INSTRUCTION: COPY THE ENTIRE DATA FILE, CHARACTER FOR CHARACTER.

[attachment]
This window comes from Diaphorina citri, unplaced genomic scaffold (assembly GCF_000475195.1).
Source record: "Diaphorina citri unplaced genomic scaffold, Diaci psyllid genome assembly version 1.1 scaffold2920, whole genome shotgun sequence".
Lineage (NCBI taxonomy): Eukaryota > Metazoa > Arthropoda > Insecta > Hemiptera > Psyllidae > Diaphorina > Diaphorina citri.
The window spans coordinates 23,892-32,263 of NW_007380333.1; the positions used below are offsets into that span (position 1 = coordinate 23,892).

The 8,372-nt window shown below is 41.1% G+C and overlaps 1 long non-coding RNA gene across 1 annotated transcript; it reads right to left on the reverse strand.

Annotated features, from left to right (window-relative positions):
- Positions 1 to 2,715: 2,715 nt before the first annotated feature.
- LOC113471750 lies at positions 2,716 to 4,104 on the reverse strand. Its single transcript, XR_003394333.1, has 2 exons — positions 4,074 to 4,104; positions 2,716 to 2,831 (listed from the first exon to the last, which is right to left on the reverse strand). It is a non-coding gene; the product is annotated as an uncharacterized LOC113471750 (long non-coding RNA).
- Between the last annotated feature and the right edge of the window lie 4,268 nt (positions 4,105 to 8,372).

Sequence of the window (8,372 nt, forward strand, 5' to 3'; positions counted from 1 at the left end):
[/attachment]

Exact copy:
This window comes from Diaphorina citri, unplaced genomic scaffold (assembly GCF_000475195.1).
Source record: "Diaphorina citri unplaced genomic scaffold, Diaci psyllid genome assembly version 1.1 scaffold2920, whole genome shotgun sequence".
Lineage (NCBI taxonomy): Eukaryota > Metazoa > Arthropoda > Insecta > Hemiptera > Psyllidae > Diaphorina > Diaphorina citri.
The window spans coordinates 23,892-32,263 of NW_007380333.1; the positions used below are offsets into that span (position 1 = coordinate 23,892).

The 8,372-nt window shown below is 41.1% G+C and overlaps 1 long non-coding RNA gene across 1 annotated transcript; it reads right to left on the reverse strand.

Annotated features, from left to right (window-relative positions):
- Positions 1 to 2,715: 2,715 nt before the first annotated feature.
- LOC113471750 lies at positions 2,716 to 4,104 on the reverse strand. Its single transcript, XR_003394333.1, has 2 exons — positions 4,074 to 4,104; positions 2,716 to 2,831 (listed from the first exon to the last, which is right to left on the reverse strand). It is a non-coding gene; the product is annotated as an uncharacterized LOC113471750 (long non-coding RNA).
- Between the last annotated feature and the right edge of the window lie 4,268 nt (positions 4,105 to 8,372).

Sequence of the window (8,372 nt, forward strand, 5' to 3'; positions counted from 1 at the left end):